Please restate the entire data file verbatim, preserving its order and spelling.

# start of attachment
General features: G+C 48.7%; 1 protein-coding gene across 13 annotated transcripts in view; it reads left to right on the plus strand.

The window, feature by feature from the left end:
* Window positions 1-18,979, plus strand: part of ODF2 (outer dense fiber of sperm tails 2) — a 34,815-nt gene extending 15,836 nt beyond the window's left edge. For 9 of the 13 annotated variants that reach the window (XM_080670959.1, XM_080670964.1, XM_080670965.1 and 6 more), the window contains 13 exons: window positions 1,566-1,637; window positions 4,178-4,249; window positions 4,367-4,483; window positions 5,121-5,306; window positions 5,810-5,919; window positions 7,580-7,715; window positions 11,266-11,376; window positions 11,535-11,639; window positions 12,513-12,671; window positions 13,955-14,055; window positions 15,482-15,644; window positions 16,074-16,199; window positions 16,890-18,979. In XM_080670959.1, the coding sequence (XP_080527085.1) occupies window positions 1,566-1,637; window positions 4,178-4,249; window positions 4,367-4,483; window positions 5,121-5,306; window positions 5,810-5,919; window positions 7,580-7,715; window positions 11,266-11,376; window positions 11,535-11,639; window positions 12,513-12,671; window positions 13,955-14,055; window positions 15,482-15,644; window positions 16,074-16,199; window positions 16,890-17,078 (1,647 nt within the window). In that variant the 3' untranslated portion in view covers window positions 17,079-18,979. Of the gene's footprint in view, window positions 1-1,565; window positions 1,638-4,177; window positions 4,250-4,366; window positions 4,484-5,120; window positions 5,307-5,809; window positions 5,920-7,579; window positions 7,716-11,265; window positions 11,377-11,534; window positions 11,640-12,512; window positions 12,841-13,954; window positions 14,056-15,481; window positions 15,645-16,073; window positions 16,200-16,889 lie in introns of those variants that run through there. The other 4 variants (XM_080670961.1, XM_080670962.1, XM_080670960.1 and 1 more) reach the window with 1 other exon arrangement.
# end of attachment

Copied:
General features: G+C 48.7%; 1 protein-coding gene across 13 annotated transcripts in view; it reads left to right on the plus strand.

The window, feature by feature from the left end:
* Window positions 1-18,979, plus strand: part of ODF2 (outer dense fiber of sperm tails 2) — a 34,815-nt gene extending 15,836 nt beyond the window's left edge. For 9 of the 13 annotated variants that reach the window (XM_080670959.1, XM_080670964.1, XM_080670965.1 and 6 more), the window contains 13 exons: window positions 1,566-1,637; window positions 4,178-4,249; window positions 4,367-4,483; window positions 5,121-5,306; window positions 5,810-5,919; window positions 7,580-7,715; window positions 11,266-11,376; window positions 11,535-11,639; window positions 12,513-12,671; window positions 13,955-14,055; window positions 15,482-15,644; window positions 16,074-16,199; window positions 16,890-18,979. In XM_080670959.1, the coding sequence (XP_080527085.1) occupies window positions 1,566-1,637; window positions 4,178-4,249; window positions 4,367-4,483; window positions 5,121-5,306; window positions 5,810-5,919; window positions 7,580-7,715; window positions 11,266-11,376; window positions 11,535-11,639; window positions 12,513-12,671; window positions 13,955-14,055; window positions 15,482-15,644; window positions 16,074-16,199; window positions 16,890-17,078 (1,647 nt within the window). In that variant the 3' untranslated portion in view covers window positions 17,079-18,979. Of the gene's footprint in view, window positions 1-1,565; window positions 1,638-4,177; window positions 4,250-4,366; window positions 4,484-5,120; window positions 5,307-5,809; window positions 5,920-7,579; window positions 7,716-11,265; window positions 11,377-11,534; window positions 11,640-12,512; window positions 12,841-13,954; window positions 14,056-15,481; window positions 15,645-16,073; window positions 16,200-16,889 lie in introns of those variants that run through there. The other 4 variants (XM_080670961.1, XM_080670962.1, XM_080670960.1 and 1 more) reach the window with 1 other exon arrangement.